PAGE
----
Skip to content
Curtin University
Staff Profile

Associate Professor Marco Coolen

Associate Professor Marco Coolen Associate Professor Marco Coolen
Position Associate Professor
Faculty Faculty of Science and Engineering
School School of Science
Department Department of Chemistry
Campus Bentley Campus
Location 500.4116
Phone +61 8 9266 7808
Email Marco.Coolen@curtin.edu.au
ORCID orcid.org/0000-0002-0417-920X
ResearcherID www.researcherid.com/rid/B-8263-2015
Google Scholar scholar.google.com.au/citations?user=bk6RpMoAAAAJ&view_op=list_works&sortby=pubdate
Scopus Author Identifier www.scopus.com/authid/detail.url?authorId=6603365440

Brief Summary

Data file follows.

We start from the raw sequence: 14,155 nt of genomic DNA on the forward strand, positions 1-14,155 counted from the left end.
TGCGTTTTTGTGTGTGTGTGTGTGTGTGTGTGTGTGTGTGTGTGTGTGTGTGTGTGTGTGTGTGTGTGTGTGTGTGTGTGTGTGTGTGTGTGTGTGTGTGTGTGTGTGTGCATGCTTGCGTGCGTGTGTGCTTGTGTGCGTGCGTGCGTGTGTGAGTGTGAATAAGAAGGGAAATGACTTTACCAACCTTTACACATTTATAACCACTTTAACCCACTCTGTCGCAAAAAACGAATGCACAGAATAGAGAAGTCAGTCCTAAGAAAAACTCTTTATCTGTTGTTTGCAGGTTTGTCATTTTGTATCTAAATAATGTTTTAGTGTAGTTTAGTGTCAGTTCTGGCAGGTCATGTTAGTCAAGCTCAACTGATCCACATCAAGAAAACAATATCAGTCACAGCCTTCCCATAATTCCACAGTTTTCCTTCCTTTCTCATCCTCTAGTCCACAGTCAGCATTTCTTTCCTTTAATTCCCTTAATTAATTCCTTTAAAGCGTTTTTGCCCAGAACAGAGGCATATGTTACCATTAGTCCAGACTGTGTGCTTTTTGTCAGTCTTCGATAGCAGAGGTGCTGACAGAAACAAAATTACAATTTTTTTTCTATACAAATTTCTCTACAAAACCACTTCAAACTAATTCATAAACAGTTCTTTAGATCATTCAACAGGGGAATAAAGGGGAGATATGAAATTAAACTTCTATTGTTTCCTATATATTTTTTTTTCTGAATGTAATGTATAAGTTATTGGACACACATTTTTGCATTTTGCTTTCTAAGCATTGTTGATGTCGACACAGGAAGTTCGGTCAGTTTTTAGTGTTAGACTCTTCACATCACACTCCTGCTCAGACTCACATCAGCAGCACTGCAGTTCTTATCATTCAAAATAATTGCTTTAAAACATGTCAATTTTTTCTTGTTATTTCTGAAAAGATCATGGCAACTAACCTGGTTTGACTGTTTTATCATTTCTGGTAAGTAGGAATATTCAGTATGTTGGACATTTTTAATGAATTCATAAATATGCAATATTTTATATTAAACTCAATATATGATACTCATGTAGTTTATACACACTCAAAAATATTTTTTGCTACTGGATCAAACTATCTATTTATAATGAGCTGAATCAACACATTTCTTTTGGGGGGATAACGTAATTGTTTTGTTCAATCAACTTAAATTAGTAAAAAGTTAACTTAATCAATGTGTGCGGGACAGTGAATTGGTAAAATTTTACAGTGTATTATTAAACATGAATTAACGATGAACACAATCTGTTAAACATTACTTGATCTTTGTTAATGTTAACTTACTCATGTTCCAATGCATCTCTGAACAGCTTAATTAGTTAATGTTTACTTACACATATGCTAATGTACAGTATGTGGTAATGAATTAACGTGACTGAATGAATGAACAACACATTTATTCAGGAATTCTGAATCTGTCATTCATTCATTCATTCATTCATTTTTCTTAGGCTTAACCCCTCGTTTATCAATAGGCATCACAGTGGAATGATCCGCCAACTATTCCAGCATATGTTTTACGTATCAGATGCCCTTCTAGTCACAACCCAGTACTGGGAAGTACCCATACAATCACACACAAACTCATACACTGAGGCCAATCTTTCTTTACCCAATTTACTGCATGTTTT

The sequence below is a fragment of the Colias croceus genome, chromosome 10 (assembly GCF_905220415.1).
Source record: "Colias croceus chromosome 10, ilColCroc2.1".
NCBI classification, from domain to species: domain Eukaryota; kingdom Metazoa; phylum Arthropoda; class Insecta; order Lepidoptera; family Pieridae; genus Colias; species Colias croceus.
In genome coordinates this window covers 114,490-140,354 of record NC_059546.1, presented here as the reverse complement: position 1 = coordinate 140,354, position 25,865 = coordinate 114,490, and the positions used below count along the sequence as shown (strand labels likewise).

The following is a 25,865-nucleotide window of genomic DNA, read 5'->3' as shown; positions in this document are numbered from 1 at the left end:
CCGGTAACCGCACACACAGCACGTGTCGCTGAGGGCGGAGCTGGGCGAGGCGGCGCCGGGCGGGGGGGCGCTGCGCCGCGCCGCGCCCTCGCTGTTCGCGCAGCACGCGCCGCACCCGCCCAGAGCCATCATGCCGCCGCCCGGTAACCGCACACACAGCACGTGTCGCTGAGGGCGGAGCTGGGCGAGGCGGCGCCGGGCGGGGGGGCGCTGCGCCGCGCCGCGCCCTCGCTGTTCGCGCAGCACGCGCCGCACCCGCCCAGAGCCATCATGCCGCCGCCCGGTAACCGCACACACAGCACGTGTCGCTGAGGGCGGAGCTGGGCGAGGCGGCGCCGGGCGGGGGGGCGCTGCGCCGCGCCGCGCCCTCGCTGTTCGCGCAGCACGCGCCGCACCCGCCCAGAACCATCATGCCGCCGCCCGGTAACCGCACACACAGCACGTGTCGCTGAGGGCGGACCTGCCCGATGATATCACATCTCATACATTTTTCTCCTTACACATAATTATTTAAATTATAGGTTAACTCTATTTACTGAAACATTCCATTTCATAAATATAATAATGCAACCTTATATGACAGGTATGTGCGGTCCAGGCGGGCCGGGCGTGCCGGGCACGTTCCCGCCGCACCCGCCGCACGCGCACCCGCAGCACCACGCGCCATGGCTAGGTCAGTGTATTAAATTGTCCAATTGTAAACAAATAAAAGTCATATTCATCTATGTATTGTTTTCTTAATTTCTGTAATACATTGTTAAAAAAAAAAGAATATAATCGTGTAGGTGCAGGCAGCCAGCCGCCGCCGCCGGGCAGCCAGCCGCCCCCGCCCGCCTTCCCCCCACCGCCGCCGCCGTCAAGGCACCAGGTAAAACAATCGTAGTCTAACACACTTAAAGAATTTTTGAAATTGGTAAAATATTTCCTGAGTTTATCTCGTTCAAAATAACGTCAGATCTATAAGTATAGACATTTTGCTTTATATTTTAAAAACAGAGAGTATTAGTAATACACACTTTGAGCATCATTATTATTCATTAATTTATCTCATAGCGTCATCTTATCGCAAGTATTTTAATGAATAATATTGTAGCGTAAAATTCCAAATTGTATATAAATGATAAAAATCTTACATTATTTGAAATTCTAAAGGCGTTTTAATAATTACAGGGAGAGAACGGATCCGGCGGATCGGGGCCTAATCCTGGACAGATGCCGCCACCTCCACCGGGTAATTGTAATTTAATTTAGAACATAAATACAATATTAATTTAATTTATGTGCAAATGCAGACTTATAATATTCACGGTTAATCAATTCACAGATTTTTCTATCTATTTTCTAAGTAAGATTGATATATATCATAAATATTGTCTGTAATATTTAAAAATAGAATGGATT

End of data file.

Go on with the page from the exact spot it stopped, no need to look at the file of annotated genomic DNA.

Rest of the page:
I am a molecular palaeoecologist and geomicrobiologist interested in studing past ecosystem-climate or ecosystem-anthropocene interactions using sedimentary ancient DNA paired with a variety of environmental/climate proxies. By way of example, I am currently leading a project sponsored by the US National Science Foundation (NSF) to reconstruct ecosystem-climate interactions resulting from long-term changes in Monsoon strength and coupled oxygem miniumum zone (OMZ) expansion in the Indian Ocean. In addition, I am interested in studying the bioavailability and fate of organic matter in the marine and terrestrial geological record, which is of importance for our understanding of past climates and of the contemporary carbon cycle. For example, using ultrahigh throughput omics approaches (e.g. metatranscriptomics) I plan to unravel microbial activities and enzymatic pathways associated with deep subsurface hydrocarbon reservoirs, source rocks, and serpentinite-hosted environments.